Three unusual ways to invest in tech

26th February 2018 by Darius McDermott

Darius McDermott, managing director at Fund Calibre and Chelsea Financial Services looks at new opportunities to invest in tech.

There is an adage that, when investments boast their own acronyms, it is already too late to buy in. One market area that seems to be full of them is the technology sector, which is home to the US FANG stocks (Facebook, Amazon, Netflix and Google). According to data from Schroders*, these four companies alone have driven a whopping 42% of the S&P 500 index’s overall gains since 2014.

Now there are new tech-dominated acronyms in town, with the Chinese equivalent BATs (Baidu, Alibaba and Tencent) and, in the wider region of Asia, STATs (Samsung, Tencent, Alibaba and Taiwan Semiconductor). Both BATs and STATs have contributed significantly to the returns of their respective markets.

Given that these mega-cap tech names have seen their prices rise so much over the past 12 months, is it too late to participate in technology sector gains now? We take a look at three under-the-radar stock examples which are being used as a gateway to the global tech market.


Guy Richardson, equity analyst at Schroders, believes investors should look beyond the US and emerging markets for attractively-priced tech opportunities. For instance, he argues that too many investors focus on the likes of US electric vehicle giant Tesla, but pay little attention to the companies that provide the individual components to make the construction of electric vehicles possible – most of which are found in Europe.

A top ten holding in Rathbone Global Opportunities fund, Infineon, which is based in Europe, is the world’s biggest manufacturer of semiconductors – a component required to manage the huge voltages that will be going through the electric cars that we (or a robot) will be driving in the future.

“Europe’s semiconductor industry has vital intellectual property required by auto manufacturers globally to produce electric cars,” Guy explained. “With an estimated 5% of vehicles produced globally expected to be electric by 2020, such a business is set to play an increasingly important role in automotive supply chains around the world*.”

 British American Tobacco

The largest holding in BlackRock UK Absolute Alpha and third largest holding in Threadneedle UK Extended Alpha funds, British American Tobacco, isn’t exactly the first stock that comes to mind when considering tapping into the technology market. However, as Henderson’s David Smith pointed out recently, technological advancement within the tobacco industry is a lucrative theme to be exposed to, particularly as e-cigarettes and ‘vaping’ hasn’t been as disruptive to the tobacco industry as most people expected.

“British American Tobacco is at the forefront of developing the next generation of reduced risk tobacco products called heat-not-burn (HNB). The technology heats rather than burns tobacco to release a vapour with a taste similar to that of a conventional cigarette but with significantly less toxicants. This gives the benefit over e-cigarettes of providing the same nicotine hit and flavour as a traditional cigarette,” David explained.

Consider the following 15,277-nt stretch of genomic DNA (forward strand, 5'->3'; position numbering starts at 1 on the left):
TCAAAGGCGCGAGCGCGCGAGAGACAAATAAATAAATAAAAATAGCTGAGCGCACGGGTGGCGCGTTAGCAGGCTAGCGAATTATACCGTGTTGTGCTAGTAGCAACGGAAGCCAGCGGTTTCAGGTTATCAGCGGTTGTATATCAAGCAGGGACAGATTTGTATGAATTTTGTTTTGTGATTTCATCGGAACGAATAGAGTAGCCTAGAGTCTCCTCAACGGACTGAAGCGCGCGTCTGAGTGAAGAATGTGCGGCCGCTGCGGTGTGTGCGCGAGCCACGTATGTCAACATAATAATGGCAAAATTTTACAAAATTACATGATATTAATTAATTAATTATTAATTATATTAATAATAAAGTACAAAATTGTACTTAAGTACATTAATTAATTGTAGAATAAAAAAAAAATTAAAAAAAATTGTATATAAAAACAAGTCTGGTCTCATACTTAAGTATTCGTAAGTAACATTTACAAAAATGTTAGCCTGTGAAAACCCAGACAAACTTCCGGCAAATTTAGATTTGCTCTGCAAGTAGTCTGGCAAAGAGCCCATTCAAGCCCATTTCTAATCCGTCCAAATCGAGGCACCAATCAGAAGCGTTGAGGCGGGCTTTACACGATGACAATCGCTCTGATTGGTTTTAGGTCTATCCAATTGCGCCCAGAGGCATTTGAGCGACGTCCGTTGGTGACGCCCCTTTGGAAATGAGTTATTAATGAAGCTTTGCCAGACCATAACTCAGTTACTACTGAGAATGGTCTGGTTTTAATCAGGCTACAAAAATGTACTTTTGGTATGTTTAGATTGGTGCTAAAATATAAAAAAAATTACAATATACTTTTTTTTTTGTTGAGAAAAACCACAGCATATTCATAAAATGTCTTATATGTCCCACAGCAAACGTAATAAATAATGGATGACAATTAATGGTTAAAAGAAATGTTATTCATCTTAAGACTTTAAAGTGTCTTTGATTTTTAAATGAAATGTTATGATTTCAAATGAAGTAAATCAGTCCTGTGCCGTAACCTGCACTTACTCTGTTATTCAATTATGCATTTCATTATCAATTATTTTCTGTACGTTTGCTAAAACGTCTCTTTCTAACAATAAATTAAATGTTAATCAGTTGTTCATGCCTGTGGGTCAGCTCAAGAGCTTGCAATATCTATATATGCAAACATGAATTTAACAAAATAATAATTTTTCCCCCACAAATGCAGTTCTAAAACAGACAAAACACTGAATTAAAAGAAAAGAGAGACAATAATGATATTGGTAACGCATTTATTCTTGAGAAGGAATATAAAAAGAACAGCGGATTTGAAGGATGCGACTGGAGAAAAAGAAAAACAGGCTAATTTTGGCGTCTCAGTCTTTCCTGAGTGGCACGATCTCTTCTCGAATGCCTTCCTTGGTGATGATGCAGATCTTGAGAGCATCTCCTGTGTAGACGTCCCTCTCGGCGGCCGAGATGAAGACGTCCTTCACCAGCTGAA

“Soon the product will evolve with the technology used to heat the tobacco stored within a filter, meaning the delivery mechanism will match the size and feel of a tradition cigarette. Despite this investment and growth potential, British American Tobacco’s shares have been lacklustre against a strong market in 2017 and so its valuation is attractive**.”

Align Technology

While Facebook is one of the expensively-valued ‘FANG’ stocks, there are other ways to tap into the rise of social media. Align Technology, a US stock which manufactures clear retainers used to straighten teeth – is set to benefit from the consumer habits of the “selfie generation”, according to James Thomson, manager of Rathbone Global Opportunities fund. It is the largest holding in his portfolio.

Alan Rowsell, who heads up the Standard Life Global Smaller Companies fund, agrees, saying the fact that more and more people have a virtual window into our lives will keep boosting the demand for vanity products.

“Align’s core market was US adults but now it is targeting teenagers,” the manager explained. “In the past, they have struggled to sell to teenagers because it was ultimately their parents making the decision. However, Align have been very clever with their marketing on social media and now the teenagers are demanding the product.

“We now have the ‘selfie generation’ – people want a better smile. Align is an interesting name and it is patent-protected technology, which is clearly a competitive advantage. It accounts for 80% plus of the aligner market.”

Past performance is not a reliable guide to future returns. You may not get back the amount originally invested, and tax rules can change over time. Darius’s views are his own and do not constitute financial advice.

*Source: Schroders.

**Source: Henderson.